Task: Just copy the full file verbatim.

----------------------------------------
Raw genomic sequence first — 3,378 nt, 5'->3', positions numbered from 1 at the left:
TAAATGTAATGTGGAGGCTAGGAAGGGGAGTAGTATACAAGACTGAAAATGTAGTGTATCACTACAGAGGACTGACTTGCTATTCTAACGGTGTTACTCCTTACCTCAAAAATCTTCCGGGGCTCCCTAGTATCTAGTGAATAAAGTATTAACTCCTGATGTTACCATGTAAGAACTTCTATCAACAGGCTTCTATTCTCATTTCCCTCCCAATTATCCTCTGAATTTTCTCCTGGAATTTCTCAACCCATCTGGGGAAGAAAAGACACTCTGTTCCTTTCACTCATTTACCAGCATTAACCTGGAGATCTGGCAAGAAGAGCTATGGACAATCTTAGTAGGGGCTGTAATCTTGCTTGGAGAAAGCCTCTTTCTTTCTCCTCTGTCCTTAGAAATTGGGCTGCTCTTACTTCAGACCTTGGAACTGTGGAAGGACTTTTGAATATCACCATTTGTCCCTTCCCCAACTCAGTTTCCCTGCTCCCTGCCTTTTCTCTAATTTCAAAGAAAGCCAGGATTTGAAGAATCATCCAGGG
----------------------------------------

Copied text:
Raw genomic sequence first — 3,378 nt, 5'->3', positions numbered from 1 at the left:
TAAATGTAATGTGGAGGCTAGGAAGGGGAGTAGTATACAAGACTGAAAATGTAGTGTATCACTACAGAGGACTGACTTGCTATTCTAACGGTGTTACTCCTTACCTCAAAAATCTTCCGGGGCTCCCTAGTATCTAGTGAATAAAGTATTAACTCCTGATGTTACCATGTAAGAACTTCTATCAACAGGCTTCTATTCTCATTTCCCTCCCAATTATCCTCTGAATTTTCTCCTGGAATTTCTCAACCCATCTGGGGAAGAAAAGACACTCTGTTCCTTTCACTCATTTACCAGCATTAACCTGGAGATCTGGCAAGAAGAGCTATGGACAATCTTAGTAGGGGCTGTAATCTTGCTTGGAGAAAGCCTCTTTCTTTCTCCTCTGTCCTTAGAAATTGGGCTGCTCTTACTTCAGACCTTGGAACTGTGGAAGGACTTTTGAATATCACCATTTGTCCCTTCCCCAACTCAGTTTCCCTGCTCCCTGCCTTTTCTCTAATTTCAAAGAAAGCCAGGATTTGAAGAATCATCCAGGG